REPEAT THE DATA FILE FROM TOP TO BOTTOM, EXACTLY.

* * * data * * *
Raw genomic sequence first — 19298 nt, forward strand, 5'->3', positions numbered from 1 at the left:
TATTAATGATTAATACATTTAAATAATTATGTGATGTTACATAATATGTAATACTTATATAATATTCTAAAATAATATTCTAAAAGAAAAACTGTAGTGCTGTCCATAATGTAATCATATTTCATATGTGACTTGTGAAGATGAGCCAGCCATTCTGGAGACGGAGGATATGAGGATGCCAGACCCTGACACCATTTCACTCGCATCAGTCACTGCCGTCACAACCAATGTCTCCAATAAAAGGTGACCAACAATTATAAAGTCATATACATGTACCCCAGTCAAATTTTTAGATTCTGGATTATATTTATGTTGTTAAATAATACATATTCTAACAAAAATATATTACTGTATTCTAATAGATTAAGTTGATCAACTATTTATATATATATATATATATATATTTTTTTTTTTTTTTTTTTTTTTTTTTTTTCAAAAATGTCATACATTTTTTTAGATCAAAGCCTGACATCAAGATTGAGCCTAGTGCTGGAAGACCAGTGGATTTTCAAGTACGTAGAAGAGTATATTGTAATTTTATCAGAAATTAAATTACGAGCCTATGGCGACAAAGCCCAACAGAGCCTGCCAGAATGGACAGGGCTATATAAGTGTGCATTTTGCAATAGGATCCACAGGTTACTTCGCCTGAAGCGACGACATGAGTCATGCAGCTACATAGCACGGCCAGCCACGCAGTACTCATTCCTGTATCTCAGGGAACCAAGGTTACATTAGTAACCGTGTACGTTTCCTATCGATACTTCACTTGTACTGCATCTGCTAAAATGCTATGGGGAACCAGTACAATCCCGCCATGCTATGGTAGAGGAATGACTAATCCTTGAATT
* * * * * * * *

Raw genomic sequence first — 19298 nt, forward strand, 5'->3', positions numbered from 1 at the left:
TATTAATGATTAATACATTTAAATAATTATGTGATGTTACATAATATGTAATACTTATATAATATTCTAAAATAATATTCTAAAAGAAAAACTGTAGTGCTGTCCATAATGTAATCATATTTCATATGTGACTTGTGAAGATGAGCCAGCCATTCTGGAGACGGAGGATATGAGGATGCCAGACCCTGACACCATTTCACTCGCATCAGTCACTGCCGTCACAACCAATGTCTCCAATAAAAGGTGACCAACAATTATAAAGTCATATACATGTACCCCAGTCAAATTTTTAGATTCTGGATTATATTTATGTTGTTAAATAATACATATTCTAACAAAAATATATTACTGTATTCTAATAGATTAAGTTGATCAACTATTTATATATATATATATATATATATTTTTTTTTTTTTTTTTTTTTTTTTTTTTTCAAAAATGTCATACATTTTTTTAGATCAAAGCCTGACATCAAGATTGAGCCTAGTGCTGGAAGACCAGTGGATTTTCAAGTACGTAGAAGAGTATATTGTAATTTTATCAGAAATTAAATTACGAGCCTATGGCGACAAAGCCCAACAGAGCCTGCCAGAATGGACAGGGCTATATAAGTGTGCATTTTGCAATAGGATCCACAGGTTACTTCGCCTGAAGCGACGACATGAGTCATGCAGCTACATAGCACGGCCAGCCACGCAGTACTCATTCCTGTATCTCAGGGAACCAAGGTTACATTAGTAACCGTGTACGTTTCCTATCGATACTTCACTTGTACTGCATCTGCTAAAATGCTATGGGGAACCAGTACAATCCCGCCATGCTATGGTAGAGGAATGACTAATCCTTGAATT